Keep everything in perspective: Monday’s headlines were scary if you saw a headline like this: “Dow plunges more than 1,100, largest single-day point drop in history.” Everything about that headline is true and Monday was certainly a miserable day for the markets, however, in percentage terms Monday only ranks as the 108th worst day in history. The single largest daily drop was Black Monday in October 1987 the Dow dropped 22%. The Dow would need to drop approximately 5,300 points in a single day for an equivalent drop.
The Dow hit an all-time high on January 26th of 26,616.71 and after Mondays decline was 2,271 points lower sitting at 24,345.75 an 8.5% decline. It is still not considered correction territory which is a 10% or greater loss. This is not to say that the market won’t get worse but 10% or greater corrections are common, according to investment firm Deutsche Bank, the stock market, on average, has a correction every 357 days, or about once a year. This declines just seems to feel worse, probably because we are dealing with such large numbers in terms of points and the last 10% correction was in August 2015.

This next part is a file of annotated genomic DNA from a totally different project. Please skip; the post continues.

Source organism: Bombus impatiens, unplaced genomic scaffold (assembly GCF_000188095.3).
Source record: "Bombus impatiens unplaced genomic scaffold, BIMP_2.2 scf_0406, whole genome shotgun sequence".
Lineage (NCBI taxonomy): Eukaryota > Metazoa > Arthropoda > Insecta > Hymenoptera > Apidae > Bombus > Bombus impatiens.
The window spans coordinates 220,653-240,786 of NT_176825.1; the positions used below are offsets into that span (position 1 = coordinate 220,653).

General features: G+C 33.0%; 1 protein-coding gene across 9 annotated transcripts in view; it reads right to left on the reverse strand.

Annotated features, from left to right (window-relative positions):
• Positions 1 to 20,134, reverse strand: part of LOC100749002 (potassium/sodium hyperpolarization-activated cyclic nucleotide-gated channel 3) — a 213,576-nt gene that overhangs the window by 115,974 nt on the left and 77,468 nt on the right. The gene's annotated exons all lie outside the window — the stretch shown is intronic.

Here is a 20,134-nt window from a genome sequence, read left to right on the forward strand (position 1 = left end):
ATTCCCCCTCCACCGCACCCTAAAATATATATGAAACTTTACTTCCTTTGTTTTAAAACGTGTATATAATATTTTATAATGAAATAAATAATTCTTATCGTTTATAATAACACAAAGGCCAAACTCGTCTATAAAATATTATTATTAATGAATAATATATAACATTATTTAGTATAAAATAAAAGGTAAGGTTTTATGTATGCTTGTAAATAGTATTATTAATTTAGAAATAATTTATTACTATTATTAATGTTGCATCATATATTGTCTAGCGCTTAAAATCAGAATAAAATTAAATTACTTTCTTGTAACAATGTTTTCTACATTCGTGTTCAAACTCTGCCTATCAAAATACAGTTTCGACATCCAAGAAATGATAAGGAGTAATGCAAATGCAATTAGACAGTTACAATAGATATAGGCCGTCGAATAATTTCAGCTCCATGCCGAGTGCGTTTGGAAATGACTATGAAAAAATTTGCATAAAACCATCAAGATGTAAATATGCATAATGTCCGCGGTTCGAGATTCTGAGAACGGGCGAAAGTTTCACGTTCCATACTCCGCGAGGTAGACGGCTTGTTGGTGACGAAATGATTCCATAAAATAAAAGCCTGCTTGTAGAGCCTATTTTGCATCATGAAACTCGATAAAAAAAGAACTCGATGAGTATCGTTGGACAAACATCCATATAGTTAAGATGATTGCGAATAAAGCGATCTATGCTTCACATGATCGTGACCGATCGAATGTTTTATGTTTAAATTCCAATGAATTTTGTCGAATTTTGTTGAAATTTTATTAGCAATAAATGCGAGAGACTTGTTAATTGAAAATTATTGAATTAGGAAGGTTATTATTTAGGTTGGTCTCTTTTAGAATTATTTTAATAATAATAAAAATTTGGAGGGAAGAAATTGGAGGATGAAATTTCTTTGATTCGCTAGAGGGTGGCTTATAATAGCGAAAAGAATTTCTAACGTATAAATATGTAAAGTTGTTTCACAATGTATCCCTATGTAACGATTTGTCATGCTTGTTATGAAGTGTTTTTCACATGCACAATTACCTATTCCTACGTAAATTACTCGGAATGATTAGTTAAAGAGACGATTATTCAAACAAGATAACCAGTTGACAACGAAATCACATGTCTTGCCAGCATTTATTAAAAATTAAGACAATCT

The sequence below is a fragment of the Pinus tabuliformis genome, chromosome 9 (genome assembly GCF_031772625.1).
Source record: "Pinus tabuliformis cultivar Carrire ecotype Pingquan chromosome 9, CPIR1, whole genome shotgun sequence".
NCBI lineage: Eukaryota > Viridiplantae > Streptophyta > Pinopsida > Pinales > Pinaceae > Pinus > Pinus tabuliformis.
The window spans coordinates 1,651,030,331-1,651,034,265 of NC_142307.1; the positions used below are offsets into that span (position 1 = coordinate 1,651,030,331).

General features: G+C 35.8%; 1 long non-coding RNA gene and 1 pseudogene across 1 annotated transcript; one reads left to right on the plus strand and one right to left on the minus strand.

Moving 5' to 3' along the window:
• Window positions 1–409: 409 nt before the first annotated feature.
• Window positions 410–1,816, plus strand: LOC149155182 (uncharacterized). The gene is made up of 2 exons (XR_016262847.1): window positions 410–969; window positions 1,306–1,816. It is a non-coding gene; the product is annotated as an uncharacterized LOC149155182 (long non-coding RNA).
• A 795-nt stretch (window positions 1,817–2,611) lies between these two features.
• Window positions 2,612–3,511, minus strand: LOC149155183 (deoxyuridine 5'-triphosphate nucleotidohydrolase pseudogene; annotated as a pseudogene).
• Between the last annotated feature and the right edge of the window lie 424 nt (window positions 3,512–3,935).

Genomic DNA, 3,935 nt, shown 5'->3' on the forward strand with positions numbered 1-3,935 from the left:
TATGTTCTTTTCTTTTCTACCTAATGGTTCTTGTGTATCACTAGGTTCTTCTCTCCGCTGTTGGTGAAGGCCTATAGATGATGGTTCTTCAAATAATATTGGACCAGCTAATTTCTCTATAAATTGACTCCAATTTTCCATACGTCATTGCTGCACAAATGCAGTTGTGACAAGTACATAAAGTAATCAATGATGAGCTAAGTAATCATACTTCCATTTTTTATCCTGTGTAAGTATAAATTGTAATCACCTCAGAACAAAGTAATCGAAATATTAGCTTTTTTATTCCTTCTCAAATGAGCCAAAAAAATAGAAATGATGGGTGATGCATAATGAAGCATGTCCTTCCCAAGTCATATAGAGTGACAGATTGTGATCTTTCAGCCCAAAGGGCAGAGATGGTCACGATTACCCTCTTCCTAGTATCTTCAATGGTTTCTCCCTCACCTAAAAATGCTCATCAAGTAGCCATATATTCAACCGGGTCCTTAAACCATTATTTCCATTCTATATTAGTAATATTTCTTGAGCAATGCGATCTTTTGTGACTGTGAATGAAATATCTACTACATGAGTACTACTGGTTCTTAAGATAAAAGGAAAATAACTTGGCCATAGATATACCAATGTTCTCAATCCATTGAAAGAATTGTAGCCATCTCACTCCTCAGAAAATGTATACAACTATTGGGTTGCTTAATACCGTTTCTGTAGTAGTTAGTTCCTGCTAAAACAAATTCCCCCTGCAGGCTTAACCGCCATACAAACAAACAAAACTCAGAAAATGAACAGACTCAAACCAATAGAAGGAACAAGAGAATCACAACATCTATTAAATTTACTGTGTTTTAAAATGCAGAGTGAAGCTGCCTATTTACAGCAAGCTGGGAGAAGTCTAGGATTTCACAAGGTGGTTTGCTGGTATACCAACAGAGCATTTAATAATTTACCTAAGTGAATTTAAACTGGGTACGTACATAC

Why is the market falling? It is certainly difficult to point to a single factor and the markets were likely overbought after significant January inflows and gains. The biggest contributions to market losses may actually be good economic news, in other words good news for the economy may be bad news for stocks. Last Friday’s Department of Labor Jobs Report showed wages are growing and unemployment is historically low. Companies are forced to pay more to retain and attract employees. To offset these increased expenses companies will eventually increase prices this leads to inflation. To combat inflation the Fed may be forced to raise rates more than expected thus ushering out the era of “cheap money.”
Please let us know of any concerns that you may be feeling, we are more than happy to meet to review your portfolio. As always, please do not hesitate to contact us with any questions you may have at (610) 825-3540.